It’s now time to look at saving strategies that reduce taxes, esp. the different types of individual retirement accounts (IRAs). IRAs are our federal government’s encouragement to save for our retirement (and kids/grandkids college costs). This summary will explore the differences in traditional and Roth IRAs and then overview pension plans. We will look at similar plans to save for college costs for kids and grandchildren and close with Malkiel’s “best” tax strategy
Malkiel’s Rule 4: Stiff Tax Collector
Individual Retirement Accounts (IRA) overview (they come in two basic types – pay attention; as other tax breaks use the same basic approaches).
First, be aware there are three different ways to reduce taxes via these IRAs (each type doing only two of the three benefits):
1) Reduce taxable income (and typically taxes) when you contribute
2) Avoid being taxed on the growth in investment value over time (in other investments you have to pay taxes as the investments earn money)
3) Reduce taxable income (and typically taxes) when you withdraw from your IRAs for retirement.
Here are some things that are applicable to both types:
- Annual limits for IRA deductions (you can do one or the other or both; but in any case, these limits are for the sum): $ 5,000 if under age 50; $6,000 if over 50;
- both you and your spouse can contribute this amount if you having earned at least that much
- this limit is reduced if you earn over a certain amount: $90,000 for married filing jointly.
Traditional IRAs. Here you get benefits 1 & 2 but NOT 3.
1) When you put your money in a Traditional IRA, you reduce your taxable income by that account. The contribution to the IRA is subtracted from your income on line 32 of Form 1040, before computing your adjusted gross income. For example, if you are in a 15% marginal tax bracket as many of us are (i.e. for each additional $1000 of taxable income, you pay an additional $150 in taxes), then you can think of it as the government paying for 15% of the IRA through reduced taxes. In most states, your taxable income for state purpose is also reduced (in KS, many of us a taxed at a 6% marginal state tax rate).
2) The IRA’s growth in value over time is not taxed.
3) However, when pull the money out of the IRA at retirement, it is reported as income and taxes at that time (currently on line 15b of the Form 1040).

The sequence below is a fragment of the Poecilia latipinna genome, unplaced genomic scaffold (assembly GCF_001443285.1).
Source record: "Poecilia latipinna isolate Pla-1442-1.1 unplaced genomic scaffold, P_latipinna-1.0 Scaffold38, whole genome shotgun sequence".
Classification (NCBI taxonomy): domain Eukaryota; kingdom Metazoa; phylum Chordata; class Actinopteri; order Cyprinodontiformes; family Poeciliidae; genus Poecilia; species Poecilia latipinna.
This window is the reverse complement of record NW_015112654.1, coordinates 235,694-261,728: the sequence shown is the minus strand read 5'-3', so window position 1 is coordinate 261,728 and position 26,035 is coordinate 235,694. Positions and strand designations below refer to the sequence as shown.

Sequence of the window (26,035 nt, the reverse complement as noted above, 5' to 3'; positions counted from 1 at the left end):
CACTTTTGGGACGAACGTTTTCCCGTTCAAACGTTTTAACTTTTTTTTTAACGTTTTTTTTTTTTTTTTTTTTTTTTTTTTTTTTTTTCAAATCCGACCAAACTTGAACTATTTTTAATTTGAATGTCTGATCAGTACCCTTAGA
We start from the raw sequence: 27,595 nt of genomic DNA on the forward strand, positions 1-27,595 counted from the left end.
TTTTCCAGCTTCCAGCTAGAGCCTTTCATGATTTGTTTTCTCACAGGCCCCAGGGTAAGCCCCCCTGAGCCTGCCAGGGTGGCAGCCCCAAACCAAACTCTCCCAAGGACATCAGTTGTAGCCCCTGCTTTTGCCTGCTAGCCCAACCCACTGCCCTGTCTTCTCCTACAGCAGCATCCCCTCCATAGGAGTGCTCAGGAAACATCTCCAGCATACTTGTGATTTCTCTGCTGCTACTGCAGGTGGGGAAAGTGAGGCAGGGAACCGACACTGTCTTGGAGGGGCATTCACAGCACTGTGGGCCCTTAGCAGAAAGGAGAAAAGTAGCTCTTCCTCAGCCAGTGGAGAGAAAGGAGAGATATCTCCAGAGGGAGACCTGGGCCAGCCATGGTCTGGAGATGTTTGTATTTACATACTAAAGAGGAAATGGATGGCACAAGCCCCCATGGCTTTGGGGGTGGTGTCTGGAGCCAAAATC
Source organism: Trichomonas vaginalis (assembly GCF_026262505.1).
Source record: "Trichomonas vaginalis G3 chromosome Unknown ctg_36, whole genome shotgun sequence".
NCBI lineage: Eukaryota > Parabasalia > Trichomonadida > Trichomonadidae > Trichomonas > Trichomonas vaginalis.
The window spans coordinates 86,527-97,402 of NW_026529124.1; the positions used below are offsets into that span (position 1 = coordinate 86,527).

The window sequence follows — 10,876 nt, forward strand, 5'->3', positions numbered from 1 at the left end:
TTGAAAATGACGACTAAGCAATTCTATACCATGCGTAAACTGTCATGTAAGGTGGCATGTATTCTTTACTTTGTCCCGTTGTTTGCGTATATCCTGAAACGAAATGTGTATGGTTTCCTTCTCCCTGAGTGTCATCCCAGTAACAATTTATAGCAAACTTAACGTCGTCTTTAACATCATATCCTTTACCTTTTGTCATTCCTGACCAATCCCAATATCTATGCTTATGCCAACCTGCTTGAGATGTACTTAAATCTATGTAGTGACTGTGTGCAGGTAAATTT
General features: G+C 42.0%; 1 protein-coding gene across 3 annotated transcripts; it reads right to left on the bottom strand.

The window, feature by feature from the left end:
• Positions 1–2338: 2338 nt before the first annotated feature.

The hitch = you must leave the money in a retirement account until retirement age or suffer 10% penalty.
This is still a significant benefit. As is illustrated in the book, at 8%, your money will grow 3 times as fast with this benefit than not. Even considering taxes at the end, you are way ahead vs saving for retirement without the tax benefit.
Roth IRA – In this case, you get benefits 2 & 3 above but NOT 1.
1) So you do NOT get to deduct the IRA contribution from your taxable income in the year.
2) Your investment grows tax-free
3) You can access your contributions at any time without having to claim it as income and without penalty. To withdraw earnings tax-free (and penalty-free), you will need to be at least 59 ½. But follow these rules and your withdrawals are NOT treated as income as with a traditional IRA [it is reported on your tax filing but it is not taxed].
Which type of IRA is best for you? It depends. There are lots of people willing to help you figure it out. In general, if you have plenty of time until retirement, the Roth is best, esp. if in a lower tax bracket.
Some with employers you can contribute at work to a pension plan (typically called 401k or 403b plans). Even when this is not an option with your employer, you can do it on your own (Keogh or SEP-IRAs). The tax benefits and “hitches” and similar to the traditional IRA above. The advantage of these pension plans is you can contribute greater amounts.
What can you invest in and through whom?
A wide range of investments types: stocks, bonds, mutual funds, CD’s. He will talk about how to allocate between these choices in Rule 5. There are plenty of places to set these up: banks, securities dealers, insurance companies, mutual funds, etc. More on this topic later as well (Rule 7 and 9).
1) Retirement plans where your employer matches your contributions
2) IRAs and non-matching retirement plans
3) Roth IRAs (can be above number 2 in some cases)
4) If you have still more, get some help (he has more advice in his book).
Saving for children/grandchildren’s college with tax advantages
529 plans allow for tax benefits like the Roth IRAs for contributions into funds dedicated for use in college expenses for your children or grandchildren. They have a very liberal in definition of educational expenses (including buying apartments for housing your students or cars as transportation).
Many states provide similar state tax benefits for qualified plans.
I encourage you to NOT put the funds in the names of your children (grandchildren’s) as it may negatively affect financial aid.
Educational Savings Account is another option to explore.
His “Best” tax strategy – Buy your own home. It is a form of forced savings. It has tax advantages as well: interest on your loan and real estate taxes can be deducted [however the tax benefit will only occur to the extent your itemized deductions are greater than the standard deduction you can take: for singles that is $ 5,700 and for a couple this is $ 11,400 in 2010).
He also suggests you avoid over-extending buying a house, i.e. limit your mortgage to 30% of your income.
Next time: Stock, bonds, cash – how much do I put where (asset allocation)?
The above is from my on-going study on investing, from Malkiel’s The Random Walk Guide on Investing. For more, see the index page to my full summary.